The Stick of Truth was a shockingly good game. It didn’t just emulate South Park’s wittily juvenile comedy and construction paper aesthetic and slap them on an RPG, it genuinely felt like an interactive season of the show. The fact that the game was a concise, reasonably robust roleplaying game, on top of being a genuine extension of the show, made it an exemplary licensed video game. The thing is, a lot of what made Stick of Truth so great were consequences of it being the South Park game, not just the fantasy-themed South Park game. The Fractured But Whole, now, finds its identity as the superhero South Park game. While the specification of the theme is a great way to differentiate Fractured from its predecessor, it can’t avoid having some of its toes stepped on by the breadth of Stick of Truth.

Now playing superheroes, the South Park kids are at odds about the trajectory of their superhero franchise, arguing over which characters deserve solo films, who gets a Netflix series, and who just shows up for the team movies. This contention insights civil war, splitting the kids into two factions; Coon and Friends and Freedom Pals. Much like in Stick of Truth, you play as the new kid, going along with Cartman as The Coon’s superhero roleplaying to find a missing cat. In typical South Park fashion, things, of course, escalate in entertainingly overdramatic ways. The scenario of Fractured, though it takes a while to unfurl, is increasingly interesting, tying tonnes of South Park history together in fun and cohesive ways.

Unfortunately, The Fractured But Whole doesn’t outshine the comedy and surprise of Stick of Truth. It suffers inherently from being a sequel, with the wonder of exploring South Park and snooping through each kid’s house missing the excitement that made Stick of Truth so special. So many recurring locations, as well as the layout of the map as a whole, are unavoidably similar to their prior counterparts that they have the disadvantage of familiarity from the outset. It’s a bummer the game doesn’t spend more time in new environments. There’s also a deficiency of the sudden, shocking scenarios that accounted for a lot of Stick of Truth’s best jokes. There are plenty of funny things to do and see in Fractured, but nothing specific and unforgettable.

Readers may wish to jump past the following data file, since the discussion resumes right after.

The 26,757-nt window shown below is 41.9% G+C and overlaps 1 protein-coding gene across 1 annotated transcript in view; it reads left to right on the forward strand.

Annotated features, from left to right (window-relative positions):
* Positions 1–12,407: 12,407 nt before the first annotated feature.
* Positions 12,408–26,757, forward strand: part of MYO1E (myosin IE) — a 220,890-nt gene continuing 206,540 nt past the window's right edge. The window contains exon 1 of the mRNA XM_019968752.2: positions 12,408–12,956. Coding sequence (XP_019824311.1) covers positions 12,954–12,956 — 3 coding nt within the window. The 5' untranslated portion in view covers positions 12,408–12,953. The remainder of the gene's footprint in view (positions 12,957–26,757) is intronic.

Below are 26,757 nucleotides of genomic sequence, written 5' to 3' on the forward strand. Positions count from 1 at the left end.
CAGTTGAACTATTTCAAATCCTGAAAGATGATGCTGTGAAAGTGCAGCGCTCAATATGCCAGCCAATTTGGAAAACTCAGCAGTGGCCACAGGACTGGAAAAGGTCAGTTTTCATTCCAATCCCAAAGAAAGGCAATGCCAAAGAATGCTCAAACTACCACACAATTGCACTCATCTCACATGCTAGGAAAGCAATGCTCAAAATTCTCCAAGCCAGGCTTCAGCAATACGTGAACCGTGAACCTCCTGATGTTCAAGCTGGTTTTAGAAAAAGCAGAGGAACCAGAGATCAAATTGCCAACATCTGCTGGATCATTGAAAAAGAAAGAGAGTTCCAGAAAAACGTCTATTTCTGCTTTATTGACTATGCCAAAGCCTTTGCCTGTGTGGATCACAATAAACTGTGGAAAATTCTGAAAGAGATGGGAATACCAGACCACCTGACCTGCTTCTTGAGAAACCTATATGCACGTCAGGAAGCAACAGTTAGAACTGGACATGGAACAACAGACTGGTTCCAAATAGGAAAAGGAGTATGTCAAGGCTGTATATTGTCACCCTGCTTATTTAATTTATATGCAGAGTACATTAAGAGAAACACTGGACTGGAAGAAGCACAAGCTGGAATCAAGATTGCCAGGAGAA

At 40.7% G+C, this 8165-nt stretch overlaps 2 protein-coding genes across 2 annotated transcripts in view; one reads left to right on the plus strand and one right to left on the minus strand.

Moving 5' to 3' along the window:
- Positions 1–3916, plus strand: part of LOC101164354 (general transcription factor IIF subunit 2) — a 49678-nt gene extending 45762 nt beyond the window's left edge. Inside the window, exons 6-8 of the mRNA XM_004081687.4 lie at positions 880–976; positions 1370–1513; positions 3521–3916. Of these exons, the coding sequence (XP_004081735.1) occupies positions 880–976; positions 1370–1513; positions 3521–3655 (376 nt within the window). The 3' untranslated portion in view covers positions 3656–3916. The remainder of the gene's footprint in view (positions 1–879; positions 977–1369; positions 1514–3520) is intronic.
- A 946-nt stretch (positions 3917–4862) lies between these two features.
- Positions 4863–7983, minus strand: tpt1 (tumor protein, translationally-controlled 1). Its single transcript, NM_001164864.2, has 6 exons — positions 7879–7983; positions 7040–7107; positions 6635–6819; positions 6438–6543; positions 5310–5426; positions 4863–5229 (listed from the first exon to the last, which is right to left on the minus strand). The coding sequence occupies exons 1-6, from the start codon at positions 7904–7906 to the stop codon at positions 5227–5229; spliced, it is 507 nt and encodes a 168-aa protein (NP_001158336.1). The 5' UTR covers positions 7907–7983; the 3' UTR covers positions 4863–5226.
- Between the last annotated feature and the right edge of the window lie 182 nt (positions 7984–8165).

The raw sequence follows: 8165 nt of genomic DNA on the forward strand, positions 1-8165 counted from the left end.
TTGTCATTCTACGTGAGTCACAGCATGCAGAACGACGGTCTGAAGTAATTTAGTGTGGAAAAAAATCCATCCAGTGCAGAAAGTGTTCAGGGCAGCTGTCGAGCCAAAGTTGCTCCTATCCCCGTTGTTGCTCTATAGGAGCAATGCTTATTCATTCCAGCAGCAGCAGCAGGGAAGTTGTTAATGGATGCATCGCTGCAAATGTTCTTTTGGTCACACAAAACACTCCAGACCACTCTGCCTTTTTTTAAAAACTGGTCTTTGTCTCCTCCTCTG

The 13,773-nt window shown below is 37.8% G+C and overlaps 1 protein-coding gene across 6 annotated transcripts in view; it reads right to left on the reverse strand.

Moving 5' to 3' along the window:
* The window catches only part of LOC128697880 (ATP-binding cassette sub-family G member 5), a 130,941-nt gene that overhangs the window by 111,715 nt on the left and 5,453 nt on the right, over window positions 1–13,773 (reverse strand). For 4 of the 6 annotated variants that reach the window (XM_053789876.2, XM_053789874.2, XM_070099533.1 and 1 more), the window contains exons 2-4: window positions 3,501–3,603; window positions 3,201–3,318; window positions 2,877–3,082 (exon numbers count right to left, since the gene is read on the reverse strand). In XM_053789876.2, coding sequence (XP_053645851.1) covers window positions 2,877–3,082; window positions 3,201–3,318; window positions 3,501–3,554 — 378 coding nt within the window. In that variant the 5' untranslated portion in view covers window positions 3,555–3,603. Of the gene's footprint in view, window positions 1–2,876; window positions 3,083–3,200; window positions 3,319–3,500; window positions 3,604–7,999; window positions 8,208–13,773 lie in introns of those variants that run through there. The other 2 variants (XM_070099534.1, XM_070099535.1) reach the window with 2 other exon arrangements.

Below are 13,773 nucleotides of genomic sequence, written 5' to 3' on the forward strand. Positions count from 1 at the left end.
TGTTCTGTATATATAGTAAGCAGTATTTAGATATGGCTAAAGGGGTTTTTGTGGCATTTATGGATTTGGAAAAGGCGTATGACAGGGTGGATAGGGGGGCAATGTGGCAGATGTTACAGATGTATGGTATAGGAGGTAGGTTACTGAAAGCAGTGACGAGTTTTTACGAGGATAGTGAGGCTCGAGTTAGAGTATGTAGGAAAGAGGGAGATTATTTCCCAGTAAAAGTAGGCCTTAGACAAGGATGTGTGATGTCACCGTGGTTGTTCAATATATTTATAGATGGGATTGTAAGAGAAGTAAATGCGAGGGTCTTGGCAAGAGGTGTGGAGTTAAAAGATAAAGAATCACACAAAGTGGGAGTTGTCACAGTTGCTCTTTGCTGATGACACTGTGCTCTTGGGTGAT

Mechanically, things have changed. Combat takes place on a grid, so positioning your team and using specifically directional abilities is integral. Knocking an enemy into another teammate behind them for an extra hit or getting in between foes to let off an area of effect attack is much more engaging than selecting moves from stationary positions. Unique battles against foes that target certain spaces or environmental hazards can mix things up even more, though they’re fairly few and far between. Combat farts, cooldowns on some attacks, and super moves add an extra degree of depth, but all of each character’s three attacks have pretty straightforward effects, so there are no particularly elaborate set-ups here. Seeing as all damage is healed once combat concludes, each fight is a self-contained challenge, meaning the difficulty is only really a variable in specific fights, and healing items aren’t very valuable until most of the way through the game. It’s not a deep system, but it’s more than enough stay fun for the length of the game.

Outside of combat, there are a few ways to interact with the world. Throwing firecrackers and farting around helps to solve some light puzzles, while buddy powers add a Metroidvania element. You might need The Human Kite to help you fartkour up to a ledge or Captain Diabetes’ diabetic rage to remove an obstacle from your path. Combine these with fart powers that can manipulate time, and the puzzles can be a lot of fun to solve. They just never really get tricky.